The lifesaver that is the Affordable Care Act

pcip

Health care in our country is a very political animal. Because of the huge amount of money there is to be made, namely by the health insurance industry, there are many special interests trying to claim their piece of the pie, and in doing so they have created the mess that is health and care in this country.

What other democratic and industrialized nation in this world has the process of health care delivery sitting before a court that may well decide that people like my husband don’t deserve to be able to purchase affordable insurance to live? The answer is none.

And why do people who have no idea what it is to have a life-altering or threatening disease, through no fault of their own, feel the need to try and take away health care from those who need it?

I have no answer for that but it is something this family is faced with every single day. From people on Twitter who regularly harangue me for speaking out in favor of the Affordable Care Act to yes, family members who are against it, I have to remind them all that the Affordable Care Act is saving lives. I also remind them that getting sick is part of the human condition and some of us get more sick than others.

And without the Pre-Existing Condition Insurance Plan, my husband and many others would die. It is that simple a truth; that black and white.

We pay a premium every month, just like those who have insurance through their employer. Until 2014 when the law is fully enacted (depending on the Roberts court, of course) and the health insurance exchanges are set up, your employer is the only access point for affordable health care.

The PCIP is a pool of people who the health insurance industry won’t insure. Why? Because the health insurance industry does not like to spread their risk pool out to people with diseases like Multiple Sclerosis or cancer because they know they will have to pay claims for these people. It’s the same with Medicare, the health insurance industry got rid of their most expensive risk pool, those over 65, when Medicare was created.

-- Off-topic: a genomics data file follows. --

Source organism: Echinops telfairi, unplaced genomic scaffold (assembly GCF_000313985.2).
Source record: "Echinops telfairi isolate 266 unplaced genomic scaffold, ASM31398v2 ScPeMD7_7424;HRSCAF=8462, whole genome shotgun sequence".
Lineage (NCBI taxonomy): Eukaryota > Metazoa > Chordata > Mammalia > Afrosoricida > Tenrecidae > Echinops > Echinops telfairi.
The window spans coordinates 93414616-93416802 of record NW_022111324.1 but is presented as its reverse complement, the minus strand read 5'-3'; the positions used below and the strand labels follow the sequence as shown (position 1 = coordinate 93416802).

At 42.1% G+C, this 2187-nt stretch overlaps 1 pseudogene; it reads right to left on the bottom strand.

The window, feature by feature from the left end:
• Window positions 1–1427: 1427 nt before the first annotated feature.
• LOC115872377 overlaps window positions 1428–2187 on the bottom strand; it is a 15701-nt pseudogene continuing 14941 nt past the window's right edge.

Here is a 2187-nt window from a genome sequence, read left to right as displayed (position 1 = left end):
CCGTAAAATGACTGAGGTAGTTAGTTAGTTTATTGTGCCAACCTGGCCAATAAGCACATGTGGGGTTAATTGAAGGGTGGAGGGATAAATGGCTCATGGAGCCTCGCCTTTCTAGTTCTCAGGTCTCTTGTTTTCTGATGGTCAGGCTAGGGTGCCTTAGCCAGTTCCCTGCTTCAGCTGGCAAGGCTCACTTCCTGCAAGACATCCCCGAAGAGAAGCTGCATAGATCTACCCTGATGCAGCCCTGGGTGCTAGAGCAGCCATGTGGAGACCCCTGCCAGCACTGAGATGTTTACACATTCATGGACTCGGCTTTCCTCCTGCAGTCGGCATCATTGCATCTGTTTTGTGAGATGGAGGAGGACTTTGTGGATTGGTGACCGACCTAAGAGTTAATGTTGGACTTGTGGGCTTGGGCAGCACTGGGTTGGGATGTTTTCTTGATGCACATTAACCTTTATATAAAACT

All insurance is a risk pool, we all pay into that pool to cover each other. I may never have a claim because I am healthy but my money goes to cover those who do and vice versa–that’s how insurance works. Imagine if we just opened up the Medicare risk pool to everyone, cradle to grave, and we all had the chance to pay into it. We’d solve all our problems, both with Medicare solvency and with insuring all our citizens.

The next time you hear someone, anyone, claim the Affordable Care Act is not affordable, ask them if they think it’s all right in this country of ours to allow one industry the right to deny care over and over again while taking in billions in profit.

Ask them if health care is not already “rationed” by the health insurance industry, because it is. Just ask the parents of Kyler Van Nocker or Nataline Sarkisyan.

Ask them if my husband, and other citizens of this country, have the right to be able to see their children grow up by having access to medications.

Ask them if denying access to affordable care isn’t infringing on your personal liberty.

Ask them if they even know that Medicare is a government run program that saves senior citizens from bankruptcy and death.

See what they say and the answer you receive will tell you everything you need to know about their morals and their character. Everything.

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Quotes from the GOP Leader of the Senate, Mitch McConnell

“Throughout the debate, Senate Republicans have argued that this misguided law represents an unprecedented and unconstitutional expansion of the federal government into the daily lives of every American. Most Americans agree. In both public surveys and at the ballot box, Americans have rejected the law’s mandate that they must buy government-approved health insurance, and I hope the Supreme Court will do the same.”